Hearthstone: Kobolds & Catacombs Card Analyses (Part 3)

The card reveals for Hearthstone's Kobolds & Catacombs expansion are underway, so Shacknews takes a look at more card reveals from over the Thanksgiving holiday weekend.


This is the week that Blizzard is set to begin new card reveals for Hearthstone's next expansion. Kobolds & Catacombs will introduce 135 new cards, utilizing a new Recruit mechanic and introducing a new Dungeon Run single-player adventure. It'll mark Hearthstone's seventh expansion and will be the final one issued in the Year of the Mammoth.

As is tradition, Shacknews is breaking down the cards by the batch. Last Tuesday saw the card reveals from streamers and press outlets begin in earnest. Today, we look back at this past Thanksgiving weekend. But first, a recap:

Hearthstone: Kobolds & Catacombs Card Analyses (Part 1)
Hearthstone: Kobolds & Catacombs Card Analyses (Part 2)

Hearthstone: Kobolds & Catacombs - Analyzing Dragon Soul

(3) Rummaging Kobold (1/3)
Type: Minion
Class: Neutral
Rarity: Epic
Battlecry: Return one of your destroyed weapons to your hand.
Source: JackTorrance on YouTube

Analysis: Rummaging Kobold introduces an under-the-radar new mechanic to Hearthstone. Prior to this card's introduction, weapons that are destroyed or used up go away forever. But this minion can bring the weapon right back to your hand.

Pirate Warrior and Rogue immediately come to mind, but I don't particularly see them utilizing this minion's weak 1/3 stat line. But let's not assume this is entirely useless. This may not end up panning out, but I'm wondering if this can find a good home in a Shaman deck. This might actually work quite nicely in an early-game Shaman deck that packs Jade Claws. It can help pour the pressure on in the early turns, while summoning slightly larger Jade Golems. And in the later game, Evolve can buff this and the Jade Golem up into something a little more useful. It might even make a good companion to a Turn 4 Master of Evolution.

Rummaging Kobold isn't top tier by any means, but he'll have his uses.

(3) Zola the Gorgon (2/2)
Type: Minion
Class: Neutral
Rarity: Legendary
Battlecry: Choose a friendly minion. Add a Golden copy of it to your hand.
Source: Jeffrey "Trump" Shih on YouTube

Analysis: There's something cheesy about this card.

Cosmetic effect aside, Zola isn't the first card to feature this kind of copying ability. It's a little better than the Priest's Mirage Caller in the sense that it offers a straight-up copy of anything. It's handier than Shadowcaster, just for Zola's lower cost and its ability to copy the full minion. And it's better than Manic Soulcaster, in that it puts the copy in your hand and not your deck, though Zola's 2/2 stats aren't as great.

Zola's best use will be in the early game in Prince Keleseth decks. In fact, Rogue can Shadowstep the Prince on Turn 2 and hold onto it before playing the fresh Prince alongside Zola to get some insane minion buffs.

Zola's going to be one to keep an eye on, because there's likely an application that I'm not seeing beyond the Keleseth and Mill decks. There's going to be potential for something crazy broken here and I'm excited to see what that is within the first few weeks of the expansion.

(6) Spiteful Summoner (4/4)
Type: Minion
Class: Neutral
Rarity: Epic
Battlecry: Reveal a spell from your deck. Summon a random minion with the same Cost.
Source: Esporte Interativo on Facebook

Analysis: Druid players are going to love Spiteful Summoner. At worst, it's a slightly weaker version of Faceless Summoner, pulling out Jade Idol or Jade Blossom. That's not a great scenario, but it's not the end of the world.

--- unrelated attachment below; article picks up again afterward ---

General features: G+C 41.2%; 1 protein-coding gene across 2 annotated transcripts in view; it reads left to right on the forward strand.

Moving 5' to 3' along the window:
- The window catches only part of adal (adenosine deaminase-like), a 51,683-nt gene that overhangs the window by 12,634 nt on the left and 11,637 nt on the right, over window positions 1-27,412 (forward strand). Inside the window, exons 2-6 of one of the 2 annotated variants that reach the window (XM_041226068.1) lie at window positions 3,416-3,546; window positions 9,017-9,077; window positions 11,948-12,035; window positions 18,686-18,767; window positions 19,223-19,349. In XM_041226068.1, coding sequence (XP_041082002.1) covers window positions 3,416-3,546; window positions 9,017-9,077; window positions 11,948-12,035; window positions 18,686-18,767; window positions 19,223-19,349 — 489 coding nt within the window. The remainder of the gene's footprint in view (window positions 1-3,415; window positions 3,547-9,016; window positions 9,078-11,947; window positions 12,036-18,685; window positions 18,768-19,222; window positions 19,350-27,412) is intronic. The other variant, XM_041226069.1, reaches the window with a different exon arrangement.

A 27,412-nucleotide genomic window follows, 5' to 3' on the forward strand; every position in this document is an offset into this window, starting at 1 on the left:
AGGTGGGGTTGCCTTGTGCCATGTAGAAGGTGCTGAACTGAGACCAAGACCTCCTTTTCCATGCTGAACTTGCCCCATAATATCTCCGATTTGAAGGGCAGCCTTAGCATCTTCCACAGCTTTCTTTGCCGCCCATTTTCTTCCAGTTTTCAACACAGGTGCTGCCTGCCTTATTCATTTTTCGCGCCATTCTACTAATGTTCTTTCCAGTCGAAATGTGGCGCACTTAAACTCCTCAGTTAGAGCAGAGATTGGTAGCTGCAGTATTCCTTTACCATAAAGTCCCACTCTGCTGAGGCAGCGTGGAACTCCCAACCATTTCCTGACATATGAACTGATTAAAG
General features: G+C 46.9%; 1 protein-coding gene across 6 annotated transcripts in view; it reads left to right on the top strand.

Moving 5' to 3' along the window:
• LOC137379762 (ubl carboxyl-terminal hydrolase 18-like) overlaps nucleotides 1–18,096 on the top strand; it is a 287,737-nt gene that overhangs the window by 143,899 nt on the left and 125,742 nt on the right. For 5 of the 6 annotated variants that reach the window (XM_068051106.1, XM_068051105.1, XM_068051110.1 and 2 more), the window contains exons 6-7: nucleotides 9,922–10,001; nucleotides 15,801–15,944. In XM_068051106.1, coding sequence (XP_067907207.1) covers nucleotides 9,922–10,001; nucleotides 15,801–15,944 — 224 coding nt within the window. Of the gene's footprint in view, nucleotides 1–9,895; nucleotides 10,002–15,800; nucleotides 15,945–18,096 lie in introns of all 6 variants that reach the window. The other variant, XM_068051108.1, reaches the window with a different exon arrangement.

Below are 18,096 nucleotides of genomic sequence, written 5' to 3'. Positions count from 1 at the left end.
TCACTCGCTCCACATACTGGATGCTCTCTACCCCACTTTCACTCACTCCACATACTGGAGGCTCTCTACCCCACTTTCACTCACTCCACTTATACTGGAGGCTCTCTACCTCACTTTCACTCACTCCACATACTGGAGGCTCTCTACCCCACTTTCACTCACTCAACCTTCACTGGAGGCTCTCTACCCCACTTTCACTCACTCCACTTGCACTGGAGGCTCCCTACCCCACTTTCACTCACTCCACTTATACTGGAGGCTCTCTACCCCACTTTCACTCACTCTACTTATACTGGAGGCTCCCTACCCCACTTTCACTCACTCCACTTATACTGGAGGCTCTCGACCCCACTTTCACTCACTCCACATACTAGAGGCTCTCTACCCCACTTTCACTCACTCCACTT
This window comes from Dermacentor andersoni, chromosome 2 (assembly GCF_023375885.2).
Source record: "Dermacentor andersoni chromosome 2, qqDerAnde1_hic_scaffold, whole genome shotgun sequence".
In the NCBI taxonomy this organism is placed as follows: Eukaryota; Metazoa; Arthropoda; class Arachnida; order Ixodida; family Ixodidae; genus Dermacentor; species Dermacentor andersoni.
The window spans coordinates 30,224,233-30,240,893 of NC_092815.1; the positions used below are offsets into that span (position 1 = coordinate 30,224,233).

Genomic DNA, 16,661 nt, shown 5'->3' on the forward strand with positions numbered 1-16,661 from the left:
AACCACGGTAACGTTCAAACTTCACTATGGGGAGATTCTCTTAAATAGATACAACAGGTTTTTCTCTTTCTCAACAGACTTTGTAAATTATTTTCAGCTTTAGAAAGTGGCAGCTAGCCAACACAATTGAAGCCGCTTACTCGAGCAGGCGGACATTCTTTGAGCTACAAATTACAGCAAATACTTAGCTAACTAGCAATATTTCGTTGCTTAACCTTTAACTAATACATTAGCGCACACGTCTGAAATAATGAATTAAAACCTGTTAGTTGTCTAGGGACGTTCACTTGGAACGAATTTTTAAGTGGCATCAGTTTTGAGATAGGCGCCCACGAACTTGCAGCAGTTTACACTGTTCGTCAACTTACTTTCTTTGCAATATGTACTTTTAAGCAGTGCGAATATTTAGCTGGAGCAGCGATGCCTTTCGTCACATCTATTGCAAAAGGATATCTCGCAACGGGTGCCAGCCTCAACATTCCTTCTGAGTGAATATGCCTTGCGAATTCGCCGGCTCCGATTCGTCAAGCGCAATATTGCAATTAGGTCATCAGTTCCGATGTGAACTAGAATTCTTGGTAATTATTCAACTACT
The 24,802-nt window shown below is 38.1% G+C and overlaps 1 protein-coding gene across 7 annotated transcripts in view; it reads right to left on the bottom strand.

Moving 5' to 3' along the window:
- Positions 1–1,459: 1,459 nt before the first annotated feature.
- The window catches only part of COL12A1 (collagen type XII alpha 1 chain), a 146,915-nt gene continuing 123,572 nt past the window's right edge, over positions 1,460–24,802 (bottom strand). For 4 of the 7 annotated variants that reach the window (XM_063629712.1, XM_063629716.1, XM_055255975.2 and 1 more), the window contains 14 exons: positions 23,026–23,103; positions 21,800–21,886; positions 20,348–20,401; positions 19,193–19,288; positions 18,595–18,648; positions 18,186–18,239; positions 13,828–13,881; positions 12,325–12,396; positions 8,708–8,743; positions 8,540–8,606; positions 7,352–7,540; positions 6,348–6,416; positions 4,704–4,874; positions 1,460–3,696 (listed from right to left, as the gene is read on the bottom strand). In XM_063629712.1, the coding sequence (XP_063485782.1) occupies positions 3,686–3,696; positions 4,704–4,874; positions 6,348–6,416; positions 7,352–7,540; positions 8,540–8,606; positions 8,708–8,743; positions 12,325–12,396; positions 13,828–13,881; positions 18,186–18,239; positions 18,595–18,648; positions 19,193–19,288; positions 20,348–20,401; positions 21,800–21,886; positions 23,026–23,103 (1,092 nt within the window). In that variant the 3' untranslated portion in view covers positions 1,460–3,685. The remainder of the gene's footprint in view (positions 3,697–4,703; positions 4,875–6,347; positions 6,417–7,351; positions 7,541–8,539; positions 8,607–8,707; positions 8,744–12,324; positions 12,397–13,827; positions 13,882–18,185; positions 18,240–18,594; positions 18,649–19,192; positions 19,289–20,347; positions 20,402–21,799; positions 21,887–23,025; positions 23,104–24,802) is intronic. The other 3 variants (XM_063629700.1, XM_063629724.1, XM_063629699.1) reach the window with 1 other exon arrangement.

But at best, if this thing reveals an Ultimate Infestation, you're looking at a potential Deathwing on Turn 6. That's bonkers! If you're a Jade Druid player, it might even be worth keeping Jade Idols in-hand to make this scenario likelier. This has the potential to be a disgustingly good card in the right hands.

(6) Seeping Oozeling (5/4)
Type: Minion
Class: Hunter
Rarity: Epic
Battlecry: Gain the Deathrattle of a random minion in your deck.
Source: Yahoo Esports Taiwan on Facebook

Analysis: Blizzard continues to make the case for Deathrattle Hunter, even as N'Zoth, the Corruptor enters his final days in the Hearthstone Standard.

Seeping Oozeling's problem is that his stats don't justify his cost. A 6-cost is just too expensive for these weak stats and a random Deathrattle. Sure, you can get a Savannah Highmane Deathrattle for 6 mana. You know what you can also do? You can play Savannah Highmane... for 6 mana.

Seeping Oozling has a few possibilities. He can act as a Arfus, help clear the board with the Exploding Bloatbat effect, and even surprise opponents with some straight-up shenanigans if it gets the Deathwing, Dragonlord effect. But the random effect doesn't make it a reliable play and its weak stats don't make it worth the gamble.

(3) Lone Champion (2/4)
Type: Minion
Class: Neutral
Rarity: Rare
Battlecry If you control no other minions, gain Taunt and Divine Shield.
Source: CzechCloud on YouTube

Analysis: Lone Champion is fascinating in that it's an anti-zoo card. It's specifically designed to work when there are no other minions on your side of the board, which isn't always a likely scenario in constructed. There are situations where that'll happen, but nobody actually plans for things to unfold that way. Control Paladin might, but I don't expect to see this too much from those decks.

He's an interesting choice in Arena, because it's a cool effect if the conditions are right. And at worst, he's a vanilla 2/4. I don't expect to see Lone Champion get much action, but he's a half-decent Arena selection.

(7) Silver Vanguard (3/3)
Type: Minion
Class: Neutral
Rarity: Epic
Deathrattle: Recruit an 8-Cost minion.
Source: PC Gamer